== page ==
Koppō & Kaname: The How and the What of Bujinkan Martial Arts
Time has flown by since my last blog entry, and I’d like to thank the readers who took the time to share their comments here on the blog and share links to it on Facebook. Your feedback indicated that there’s still an interest in the personal histories of people who’ve devoted significant chunks of their lives to train at the fountainhead of Bujinkan martial arts in Japan, and at the same time several readers mentioned resonances with their own martial quests, creating new links and points of comparison. In the time since, life has continued to be challenging and exciting. Taxes, Training and Translation work have occupied much of my time, and I also made the decision to close down my guest apartment in Noda as of the end of April. (There were a number of reasons for the closure, but rest assured, the original guest apartment in Abiko is still available.)
Right after making the apartment move, I left Japan for six weeks to visit family and instruct at a number of Bujinkan seminars in Canada (“Sakura No Kaze” in Vancouver, and then at Bujinkan Manitoba in Winnipeg) and the U.S. (Bujinkan Sanami Dojo, Austin, June 9/10, and in Denver the following weekend). During the Q&A session at the end of the seminar in Winnipeg this past weekend, there was a question about the differences between the concepts of Koppō (骨法) and Kaname (要, also pronounced Yō). Afterwards, the seminar host, Adam McColl, asked if I’d write a blog post about it, and so here we are. 🙂
The Bujinkan training theme of the year in 2000 was Kotō Ryū Koppōjutsu (虎倒流骨法術). The regular way of writing Koppō uses the kanji meaning “bone (kotsu) method (hō),” due to the characteristic use of the body’s skeletal structure in Kotō Ryū. Kotsu and Hō combine phonetically to make koppō. In his own characteristic style, Sensei often used a double meaning of kotsu that year to convey an important aspect of the year’s theme. It happens that, in Japanese, the kanji for kotsu meaning bone (骨) can also be used to mean “knack, skill, trick, secret, or know-how.” Sensei used this double-meaning to emphasize the importance of gaining an intuitive understanding of how a technique works – the knack or trick to applying a given technique well.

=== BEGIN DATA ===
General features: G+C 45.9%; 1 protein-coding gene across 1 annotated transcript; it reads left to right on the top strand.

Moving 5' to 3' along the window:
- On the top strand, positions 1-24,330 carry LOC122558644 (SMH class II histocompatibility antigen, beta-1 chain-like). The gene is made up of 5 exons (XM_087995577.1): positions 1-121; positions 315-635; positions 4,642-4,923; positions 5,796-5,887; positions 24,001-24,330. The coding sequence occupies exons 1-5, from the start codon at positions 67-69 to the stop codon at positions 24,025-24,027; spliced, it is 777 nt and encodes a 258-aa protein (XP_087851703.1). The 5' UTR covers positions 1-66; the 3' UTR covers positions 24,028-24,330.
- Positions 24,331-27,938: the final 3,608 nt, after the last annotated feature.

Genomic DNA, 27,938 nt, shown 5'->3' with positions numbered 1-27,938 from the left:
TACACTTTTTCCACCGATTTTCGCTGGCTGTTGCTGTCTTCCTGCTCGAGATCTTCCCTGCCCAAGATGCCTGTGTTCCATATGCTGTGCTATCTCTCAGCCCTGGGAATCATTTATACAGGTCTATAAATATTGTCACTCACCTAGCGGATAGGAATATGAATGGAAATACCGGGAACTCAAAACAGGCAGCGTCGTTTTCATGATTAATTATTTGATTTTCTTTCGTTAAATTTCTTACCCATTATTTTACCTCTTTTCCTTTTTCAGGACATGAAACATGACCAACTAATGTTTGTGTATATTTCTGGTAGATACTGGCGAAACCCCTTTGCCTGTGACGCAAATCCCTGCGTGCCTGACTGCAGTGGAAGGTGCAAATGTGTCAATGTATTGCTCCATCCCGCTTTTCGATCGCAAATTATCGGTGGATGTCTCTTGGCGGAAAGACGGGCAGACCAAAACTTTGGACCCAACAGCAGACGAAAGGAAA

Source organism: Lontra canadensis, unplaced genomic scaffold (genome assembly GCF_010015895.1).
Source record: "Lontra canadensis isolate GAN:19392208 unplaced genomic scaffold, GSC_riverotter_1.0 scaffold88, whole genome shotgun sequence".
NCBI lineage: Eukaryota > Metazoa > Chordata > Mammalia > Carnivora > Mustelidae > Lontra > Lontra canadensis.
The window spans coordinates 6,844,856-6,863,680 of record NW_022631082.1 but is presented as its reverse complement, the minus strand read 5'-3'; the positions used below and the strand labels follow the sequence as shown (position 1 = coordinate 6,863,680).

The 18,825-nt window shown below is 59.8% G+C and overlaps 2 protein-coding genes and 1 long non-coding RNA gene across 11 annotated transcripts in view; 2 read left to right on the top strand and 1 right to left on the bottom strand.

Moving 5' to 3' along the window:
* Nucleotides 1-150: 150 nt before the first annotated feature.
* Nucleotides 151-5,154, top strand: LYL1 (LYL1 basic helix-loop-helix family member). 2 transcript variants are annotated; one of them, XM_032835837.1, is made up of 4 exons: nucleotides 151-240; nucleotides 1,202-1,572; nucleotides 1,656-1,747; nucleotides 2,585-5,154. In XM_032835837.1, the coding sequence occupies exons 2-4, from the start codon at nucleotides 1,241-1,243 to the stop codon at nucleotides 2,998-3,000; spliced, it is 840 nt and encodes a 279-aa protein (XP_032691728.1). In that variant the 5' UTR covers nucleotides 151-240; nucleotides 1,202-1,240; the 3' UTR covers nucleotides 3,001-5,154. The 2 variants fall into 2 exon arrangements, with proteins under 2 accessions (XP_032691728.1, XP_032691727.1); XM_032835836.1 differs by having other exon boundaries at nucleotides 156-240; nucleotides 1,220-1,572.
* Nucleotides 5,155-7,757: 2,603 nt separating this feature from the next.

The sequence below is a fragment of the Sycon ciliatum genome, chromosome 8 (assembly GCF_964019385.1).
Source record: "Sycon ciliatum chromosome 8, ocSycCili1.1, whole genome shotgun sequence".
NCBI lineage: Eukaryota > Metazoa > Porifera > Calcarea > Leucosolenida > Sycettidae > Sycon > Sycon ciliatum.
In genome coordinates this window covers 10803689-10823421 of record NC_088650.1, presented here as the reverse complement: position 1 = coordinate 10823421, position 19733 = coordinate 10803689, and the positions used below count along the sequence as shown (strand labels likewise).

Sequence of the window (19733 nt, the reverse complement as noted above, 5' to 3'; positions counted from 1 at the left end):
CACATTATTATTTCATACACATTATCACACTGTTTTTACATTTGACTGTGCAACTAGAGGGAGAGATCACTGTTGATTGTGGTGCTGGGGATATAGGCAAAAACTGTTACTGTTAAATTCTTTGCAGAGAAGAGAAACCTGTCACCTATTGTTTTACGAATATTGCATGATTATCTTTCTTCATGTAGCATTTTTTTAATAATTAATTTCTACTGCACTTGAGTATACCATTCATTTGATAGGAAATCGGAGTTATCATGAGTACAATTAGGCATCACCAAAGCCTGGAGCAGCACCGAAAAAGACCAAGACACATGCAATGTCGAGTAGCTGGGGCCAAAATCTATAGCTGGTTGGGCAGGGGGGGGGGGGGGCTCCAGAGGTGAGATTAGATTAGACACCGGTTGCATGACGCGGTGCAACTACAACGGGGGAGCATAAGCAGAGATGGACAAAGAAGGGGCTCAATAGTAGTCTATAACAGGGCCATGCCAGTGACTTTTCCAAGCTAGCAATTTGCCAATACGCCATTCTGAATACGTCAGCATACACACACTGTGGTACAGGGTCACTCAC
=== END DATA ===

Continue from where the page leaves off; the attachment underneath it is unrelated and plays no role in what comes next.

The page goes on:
It’s interesting that now, twelve years later (one cycle of the Chinese zodiacal calendar – both 2000 and 2012 are years of the Dragon), Sensei has chosen Kaname as the theme. I went into some detail about the meaning of Kaname in a previous blog post, and I won’t repeat all of that here, but the relationship between the two terms Koppō and Kaname is an interesting one. Whereas Koppō relates to how a technique works, Kaname relates not only to how a technique works, but to its essential, defining characteristics. Koppō relates to method, Kaname adds the element of essential identity – it includes not only the way of applying a technique, but the essence of the technique itself.
Another important point to note is that the name of the training theme for 2012 includes the word Mamoru (護), which means to protect. Another reading for this same kanji is Go, as in Goshinjutsu (護身術), “self-defense“. In the name for this year’s theme, the kanji are written together as Yōgo (要護), meaning “to protect the essence.” In the previous post on Kaname, I discussed various things that essence can mean in this context, but in comparison to Koppō, the method to a technique’s application, Yōgo tells us that not only is it important to be able to make a technique work, but that there are essential points that are necessary for it to work properly, and that although variation, or henka is an indispensable concept, there are certain defining characteristics that are to be preserved. Although we can make (or even “force”) a technique to work, its essence is lost if the essential points are not preserved. To learn budō properly, we must not simply fall back on henka as soon as we run into difficulty – to do so would be laziness. We should take the time and make the effort to learn the techniques of our art correctly and thoroughly, discovering, understanding, and integrating the essence of each waza so that we can not only practice Bujinkan budō properly, but also, as teachers, responsibly preserve its essence as we transmit it to the next generation.